3. By and large, long term female employees in the motor industry seem to think more like their male peers than other women drivers who don’t work in the motor industry.

4. Female returners to the industry, especially ones in HR functions, better understand what ‘typical mums and daughters’ think about the automotive industry and are more attuned to bridging this perception gap to recruit/retail the right female talent.

5. Some businesses are clearly working harder than others to be (seen as) female friendly from the point of view of their female customers, staff and future recruits. And this seems to be working.

6. Regardless of gender, most automotive staff seem to love cars and engines.

7. Where a potential female recruit is clearly more in tune with people and customer service than cars or has exceptional professional credentials but little love for engines or technology should she feel out of place? Perhaps she sees the industry as more about cars than people?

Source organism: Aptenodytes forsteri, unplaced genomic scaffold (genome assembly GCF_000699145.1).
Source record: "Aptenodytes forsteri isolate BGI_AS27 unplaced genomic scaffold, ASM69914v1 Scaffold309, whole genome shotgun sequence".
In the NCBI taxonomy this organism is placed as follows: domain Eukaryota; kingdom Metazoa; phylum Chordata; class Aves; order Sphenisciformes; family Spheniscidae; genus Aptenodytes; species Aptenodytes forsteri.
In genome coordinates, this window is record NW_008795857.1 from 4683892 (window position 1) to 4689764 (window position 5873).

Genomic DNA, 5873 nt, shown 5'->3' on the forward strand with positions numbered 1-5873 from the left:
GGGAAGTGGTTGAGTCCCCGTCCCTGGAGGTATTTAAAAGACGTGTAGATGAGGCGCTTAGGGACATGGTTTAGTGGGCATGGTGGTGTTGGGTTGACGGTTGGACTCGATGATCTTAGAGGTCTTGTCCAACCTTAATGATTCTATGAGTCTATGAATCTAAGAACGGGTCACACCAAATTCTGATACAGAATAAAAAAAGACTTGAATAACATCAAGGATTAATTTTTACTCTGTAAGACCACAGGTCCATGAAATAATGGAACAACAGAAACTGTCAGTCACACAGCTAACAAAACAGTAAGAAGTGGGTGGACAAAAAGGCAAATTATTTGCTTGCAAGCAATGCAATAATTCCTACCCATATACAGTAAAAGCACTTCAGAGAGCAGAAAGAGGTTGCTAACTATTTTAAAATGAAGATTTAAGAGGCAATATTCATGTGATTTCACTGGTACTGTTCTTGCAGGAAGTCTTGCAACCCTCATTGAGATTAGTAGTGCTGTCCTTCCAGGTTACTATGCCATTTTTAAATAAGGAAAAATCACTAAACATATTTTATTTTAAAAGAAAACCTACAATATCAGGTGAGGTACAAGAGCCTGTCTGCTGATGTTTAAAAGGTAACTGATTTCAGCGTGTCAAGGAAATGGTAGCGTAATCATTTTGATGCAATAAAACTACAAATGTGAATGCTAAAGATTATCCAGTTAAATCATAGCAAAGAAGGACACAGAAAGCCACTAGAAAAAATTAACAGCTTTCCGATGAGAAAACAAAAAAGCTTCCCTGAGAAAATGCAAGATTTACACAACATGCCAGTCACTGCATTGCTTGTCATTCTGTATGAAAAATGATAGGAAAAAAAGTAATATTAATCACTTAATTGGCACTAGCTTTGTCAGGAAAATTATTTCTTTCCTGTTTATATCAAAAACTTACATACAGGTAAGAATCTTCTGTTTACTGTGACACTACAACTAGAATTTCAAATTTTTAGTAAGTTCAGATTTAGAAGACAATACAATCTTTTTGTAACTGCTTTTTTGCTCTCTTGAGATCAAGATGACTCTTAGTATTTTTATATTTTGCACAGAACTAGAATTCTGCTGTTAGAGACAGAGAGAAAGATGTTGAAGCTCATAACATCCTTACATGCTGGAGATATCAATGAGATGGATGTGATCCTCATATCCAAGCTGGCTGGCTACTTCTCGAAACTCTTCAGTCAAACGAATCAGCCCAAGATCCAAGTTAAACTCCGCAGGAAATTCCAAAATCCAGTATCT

The UK Automotive 30% Club

So could the new UK Automotive 30% Club be an industry catalyst for change here? As mentioned at the Autocar 2016 event this started out with leading dealership groups stating an aim to have 30% of senior roles in their businesses held by women by 2030.

This is supported by the likes of the IMI, big dealer groups Vertu Motors, Lookers, Group 1 Automotive, TrustFord, Vantage Motor Group and manufacturers Toyota, Mazda, Kia and Bentley.

But is a 30% target in 13 years ambitious enough I wonder, when an aspirational target should surely be closer to 50:50? Perhaps this bar is too low to impress.

The Future

Now that such a good start has been made on so many different fronts, I wonder who will take this gender baton further to include all industry sectors I wonder?